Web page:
And software quality matters.

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Comments

  1. Hi Lorinda,

    Some people see the glass half-full and some see it half-empty. I don’t want to say that I’m among the former group of people, but, from my experience, the code of any application is not 100% perfect. It’s like everything else in life, beautiful on the outside, but not that beautiful on the inside.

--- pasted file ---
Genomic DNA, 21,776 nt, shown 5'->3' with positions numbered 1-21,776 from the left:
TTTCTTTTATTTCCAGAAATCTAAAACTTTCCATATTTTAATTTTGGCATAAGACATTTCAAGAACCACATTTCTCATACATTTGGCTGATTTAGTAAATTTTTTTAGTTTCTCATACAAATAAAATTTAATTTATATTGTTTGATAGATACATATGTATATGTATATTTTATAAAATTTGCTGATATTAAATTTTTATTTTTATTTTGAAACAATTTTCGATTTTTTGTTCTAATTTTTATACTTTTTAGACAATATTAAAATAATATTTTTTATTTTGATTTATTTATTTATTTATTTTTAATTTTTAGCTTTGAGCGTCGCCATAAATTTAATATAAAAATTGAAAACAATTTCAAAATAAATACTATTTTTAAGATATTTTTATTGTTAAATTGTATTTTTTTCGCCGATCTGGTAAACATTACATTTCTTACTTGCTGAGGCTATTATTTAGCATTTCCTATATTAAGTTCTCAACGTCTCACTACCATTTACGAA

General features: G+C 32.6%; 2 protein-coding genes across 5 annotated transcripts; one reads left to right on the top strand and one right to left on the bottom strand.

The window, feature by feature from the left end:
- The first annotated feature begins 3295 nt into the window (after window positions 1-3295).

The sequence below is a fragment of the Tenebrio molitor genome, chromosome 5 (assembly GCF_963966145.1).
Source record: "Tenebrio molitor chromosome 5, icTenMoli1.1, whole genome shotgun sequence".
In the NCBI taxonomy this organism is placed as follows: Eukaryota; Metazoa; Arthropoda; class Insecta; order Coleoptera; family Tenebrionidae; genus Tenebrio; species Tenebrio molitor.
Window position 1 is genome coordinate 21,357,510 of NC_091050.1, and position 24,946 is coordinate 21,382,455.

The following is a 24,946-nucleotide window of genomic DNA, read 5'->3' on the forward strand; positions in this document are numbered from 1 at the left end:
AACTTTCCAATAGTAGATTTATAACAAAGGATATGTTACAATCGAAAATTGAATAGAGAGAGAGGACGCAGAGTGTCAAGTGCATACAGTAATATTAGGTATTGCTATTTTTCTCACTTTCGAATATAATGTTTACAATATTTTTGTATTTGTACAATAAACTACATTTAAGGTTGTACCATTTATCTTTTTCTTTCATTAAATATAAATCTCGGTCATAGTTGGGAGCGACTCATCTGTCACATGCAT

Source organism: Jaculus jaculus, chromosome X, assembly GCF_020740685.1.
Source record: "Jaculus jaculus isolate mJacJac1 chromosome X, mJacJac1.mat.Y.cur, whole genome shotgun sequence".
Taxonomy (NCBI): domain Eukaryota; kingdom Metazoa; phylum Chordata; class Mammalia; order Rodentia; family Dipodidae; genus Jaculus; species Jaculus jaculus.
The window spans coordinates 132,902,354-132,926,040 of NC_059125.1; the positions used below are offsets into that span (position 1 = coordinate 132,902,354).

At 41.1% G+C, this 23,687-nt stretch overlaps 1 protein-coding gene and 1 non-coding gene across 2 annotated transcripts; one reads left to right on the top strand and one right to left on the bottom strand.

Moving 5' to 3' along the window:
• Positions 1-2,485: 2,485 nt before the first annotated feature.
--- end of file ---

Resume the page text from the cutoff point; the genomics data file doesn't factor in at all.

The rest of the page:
If there are comments here and there in the code, typos, lorem ipsums, etc… that doesn’t mean the code is bad or the whole thing is bad.

    Additionally, one of the very few things in life that get better with age is applications. When you first release it sometimes it’s horrible, but then it gets better and better because of the feedback, until it reaches full stability in a couple of years. Yes – it’s a lengthy process, but it happens to every single piece of software. Ask Microsoft.
    A disclaimer: I’m not involved in politics whatsoever and I’m not defending anything or anyone, this is just my technical opinion based on my experience.